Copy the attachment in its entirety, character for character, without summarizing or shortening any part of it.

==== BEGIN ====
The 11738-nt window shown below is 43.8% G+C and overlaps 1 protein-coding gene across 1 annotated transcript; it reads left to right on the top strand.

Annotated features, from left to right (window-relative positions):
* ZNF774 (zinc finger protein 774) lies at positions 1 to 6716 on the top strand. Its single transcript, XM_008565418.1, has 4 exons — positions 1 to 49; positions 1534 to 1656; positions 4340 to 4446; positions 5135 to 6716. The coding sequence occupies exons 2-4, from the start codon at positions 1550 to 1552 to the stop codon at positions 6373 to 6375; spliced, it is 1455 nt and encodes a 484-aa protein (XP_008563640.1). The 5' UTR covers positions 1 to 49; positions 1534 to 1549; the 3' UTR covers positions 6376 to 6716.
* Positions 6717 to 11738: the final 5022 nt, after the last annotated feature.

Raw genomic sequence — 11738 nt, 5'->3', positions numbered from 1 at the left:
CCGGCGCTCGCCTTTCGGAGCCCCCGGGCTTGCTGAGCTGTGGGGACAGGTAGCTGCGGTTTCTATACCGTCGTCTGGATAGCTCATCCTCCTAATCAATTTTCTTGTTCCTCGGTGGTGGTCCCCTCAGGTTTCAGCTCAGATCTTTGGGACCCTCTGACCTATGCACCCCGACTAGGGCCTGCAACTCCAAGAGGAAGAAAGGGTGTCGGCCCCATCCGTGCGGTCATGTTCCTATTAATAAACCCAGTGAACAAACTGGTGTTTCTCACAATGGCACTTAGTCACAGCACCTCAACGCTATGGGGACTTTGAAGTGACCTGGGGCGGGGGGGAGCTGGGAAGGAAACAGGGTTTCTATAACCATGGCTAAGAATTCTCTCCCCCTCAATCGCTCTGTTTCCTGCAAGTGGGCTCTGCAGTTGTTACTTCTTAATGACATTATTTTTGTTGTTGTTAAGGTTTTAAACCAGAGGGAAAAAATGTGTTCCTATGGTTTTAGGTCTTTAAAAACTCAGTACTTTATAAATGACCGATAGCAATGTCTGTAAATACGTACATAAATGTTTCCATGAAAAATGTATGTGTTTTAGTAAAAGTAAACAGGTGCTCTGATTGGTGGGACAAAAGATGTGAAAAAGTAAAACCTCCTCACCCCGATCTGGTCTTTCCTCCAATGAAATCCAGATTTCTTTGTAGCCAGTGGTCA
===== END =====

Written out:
The 11738-nt window shown below is 43.8% G+C and overlaps 1 protein-coding gene across 1 annotated transcript; it reads left to right on the top strand.

Annotated features, from left to right (window-relative positions):
* ZNF774 (zinc finger protein 774) lies at positions 1 to 6716 on the top strand. Its single transcript, XM_008565418.1, has 4 exons — positions 1 to 49; positions 1534 to 1656; positions 4340 to 4446; positions 5135 to 6716. The coding sequence occupies exons 2-4, from the start codon at positions 1550 to 1552 to the stop codon at positions 6373 to 6375; spliced, it is 1455 nt and encodes a 484-aa protein (XP_008563640.1). The 5' UTR covers positions 1 to 49; positions 1534 to 1549; the 3' UTR covers positions 6376 to 6716.
* Positions 6717 to 11738: the final 5022 nt, after the last annotated feature.

Raw genomic sequence — 11738 nt, 5'->3', positions numbered from 1 at the left:
CCGGCGCTCGCCTTTCGGAGCCCCCGGGCTTGCTGAGCTGTGGGGACAGGTAGCTGCGGTTTCTATACCGTCGTCTGGATAGCTCATCCTCCTAATCAATTTTCTTGTTCCTCGGTGGTGGTCCCCTCAGGTTTCAGCTCAGATCTTTGGGACCCTCTGACCTATGCACCCCGACTAGGGCCTGCAACTCCAAGAGGAAGAAAGGGTGTCGGCCCCATCCGTGCGGTCATGTTCCTATTAATAAACCCAGTGAACAAACTGGTGTTTCTCACAATGGCACTTAGTCACAGCACCTCAACGCTATGGGGACTTTGAAGTGACCTGGGGCGGGGGGGAGCTGGGAAGGAAACAGGGTTTCTATAACCATGGCTAAGAATTCTCTCCCCCTCAATCGCTCTGTTTCCTGCAAGTGGGCTCTGCAGTTGTTACTTCTTAATGACATTATTTTTGTTGTTGTTAAGGTTTTAAACCAGAGGGAAAAAATGTGTTCCTATGGTTTTAGGTCTTTAAAAACTCAGTACTTTATAAATGACCGATAGCAATGTCTGTAAATACGTACATAAATGTTTCCATGAAAAATGTATGTGTTTTAGTAAAAGTAAACAGGTGCTCTGATTGGTGGGACAAAAGATGTGAAAAAGTAAAACCTCCTCACCCCGATCTGGTCTTTCCTCCAATGAAATCCAGATTTCTTTGTAGCCAGTGGTCA